March 17th is widely celebrated as St. Patrick’s Day but it also happens to be the birthday of notable childrens’ book illustrator Kate Greenaway. Born in London in 1846, she studied art at various schools, such as the Heatherley School of Fine Art, and began her career in watercolors and cards. She was a contemporary or Walter Crane and Randolph Caldecott and good friend to Victorian art critic John Ruskin.
This post was written by Mae Colburn, a graduate student in the History of Decorative Arts and Design program at Parsons the New School for Design. Her focus is textiles. This post first appeared on the Cooper -Hewitt, National Design Museum’s Object of the Day blog. Novelties in Laces for Furniture and Decoration is a set of one hundred and fifty color lithographic prints depicting over one hundred and ninety unique tassel more »
Novices, experts, students, and scholars agree that the extraordinary collections of the Cooper-Hewitt National Design Library are the premier resource in the United States for books, trade catalogs, serials, pictures, and archival material covering design and decorative art from the Renaissance to the present. The National Design Library features more than 6,500 treasures including 16th century lace patterns guides, rare 18th century brass and furniture trade catalogs, historic home decorating periodicals, and over 700 pop-up books.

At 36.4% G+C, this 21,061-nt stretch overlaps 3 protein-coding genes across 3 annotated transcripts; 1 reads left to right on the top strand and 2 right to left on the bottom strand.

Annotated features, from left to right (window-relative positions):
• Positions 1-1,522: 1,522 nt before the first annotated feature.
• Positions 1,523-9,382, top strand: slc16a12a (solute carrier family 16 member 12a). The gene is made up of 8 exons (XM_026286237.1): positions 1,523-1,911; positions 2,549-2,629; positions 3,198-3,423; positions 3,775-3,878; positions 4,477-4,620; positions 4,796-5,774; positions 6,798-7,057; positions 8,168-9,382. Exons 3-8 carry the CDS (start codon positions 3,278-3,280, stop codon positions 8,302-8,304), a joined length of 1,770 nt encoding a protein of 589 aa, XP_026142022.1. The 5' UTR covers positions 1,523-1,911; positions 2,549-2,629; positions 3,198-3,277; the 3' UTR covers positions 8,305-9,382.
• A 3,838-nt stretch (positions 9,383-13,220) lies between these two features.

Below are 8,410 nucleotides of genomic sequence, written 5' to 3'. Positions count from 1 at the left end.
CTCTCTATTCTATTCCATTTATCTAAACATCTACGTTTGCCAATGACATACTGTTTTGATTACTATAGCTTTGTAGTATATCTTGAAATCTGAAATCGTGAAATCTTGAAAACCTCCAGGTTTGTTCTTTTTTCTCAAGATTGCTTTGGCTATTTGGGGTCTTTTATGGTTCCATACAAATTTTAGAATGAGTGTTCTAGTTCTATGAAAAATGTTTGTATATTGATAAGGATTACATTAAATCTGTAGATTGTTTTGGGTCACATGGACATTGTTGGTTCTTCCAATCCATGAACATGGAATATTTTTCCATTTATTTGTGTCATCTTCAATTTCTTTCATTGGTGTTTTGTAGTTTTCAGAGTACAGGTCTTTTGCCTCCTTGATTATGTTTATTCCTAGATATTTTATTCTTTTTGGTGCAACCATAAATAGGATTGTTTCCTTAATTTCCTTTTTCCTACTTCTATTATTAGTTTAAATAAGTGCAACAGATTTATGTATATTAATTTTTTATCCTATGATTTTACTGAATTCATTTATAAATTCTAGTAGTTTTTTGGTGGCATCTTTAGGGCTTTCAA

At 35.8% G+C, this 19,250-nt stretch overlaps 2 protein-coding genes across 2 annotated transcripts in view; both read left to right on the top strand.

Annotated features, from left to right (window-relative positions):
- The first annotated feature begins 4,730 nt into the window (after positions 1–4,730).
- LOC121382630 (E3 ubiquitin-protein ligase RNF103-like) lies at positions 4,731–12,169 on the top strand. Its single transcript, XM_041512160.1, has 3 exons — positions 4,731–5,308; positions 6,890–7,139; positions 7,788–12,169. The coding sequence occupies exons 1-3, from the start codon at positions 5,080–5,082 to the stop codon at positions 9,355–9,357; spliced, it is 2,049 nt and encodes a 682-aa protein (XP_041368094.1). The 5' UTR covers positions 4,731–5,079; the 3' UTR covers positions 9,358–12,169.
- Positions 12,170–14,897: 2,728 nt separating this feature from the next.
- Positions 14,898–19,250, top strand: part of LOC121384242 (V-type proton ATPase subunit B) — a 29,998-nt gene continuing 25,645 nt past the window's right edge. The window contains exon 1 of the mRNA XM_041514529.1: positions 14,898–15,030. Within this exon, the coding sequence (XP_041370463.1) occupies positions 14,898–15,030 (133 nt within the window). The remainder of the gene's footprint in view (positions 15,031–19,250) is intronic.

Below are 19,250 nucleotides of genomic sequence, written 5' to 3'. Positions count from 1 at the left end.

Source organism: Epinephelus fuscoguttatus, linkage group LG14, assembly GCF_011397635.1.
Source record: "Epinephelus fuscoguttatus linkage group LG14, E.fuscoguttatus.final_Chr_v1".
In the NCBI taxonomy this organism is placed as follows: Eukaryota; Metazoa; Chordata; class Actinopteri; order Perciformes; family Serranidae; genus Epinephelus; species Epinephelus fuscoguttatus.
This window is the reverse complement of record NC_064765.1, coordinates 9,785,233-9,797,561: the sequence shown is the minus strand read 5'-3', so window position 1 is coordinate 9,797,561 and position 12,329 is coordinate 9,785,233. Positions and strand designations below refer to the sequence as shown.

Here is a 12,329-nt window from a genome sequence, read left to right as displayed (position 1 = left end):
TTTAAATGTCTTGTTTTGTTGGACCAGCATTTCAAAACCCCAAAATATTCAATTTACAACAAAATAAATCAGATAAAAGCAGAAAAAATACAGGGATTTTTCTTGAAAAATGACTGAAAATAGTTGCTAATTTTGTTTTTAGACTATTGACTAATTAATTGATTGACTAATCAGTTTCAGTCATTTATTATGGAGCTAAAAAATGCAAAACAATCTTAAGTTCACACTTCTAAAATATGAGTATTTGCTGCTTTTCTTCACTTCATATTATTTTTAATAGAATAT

Tomorrow, May 1st, marks the 161ist anniversary of the opening of the The Great Exhibition of the Works of Industry of all Nations in London. The Great Exhibition was a display of arts, culture, and of course industry, from around the world and remained open until October of that year. It was the first grand international exposition of the type that would later be called “world’s fairs”.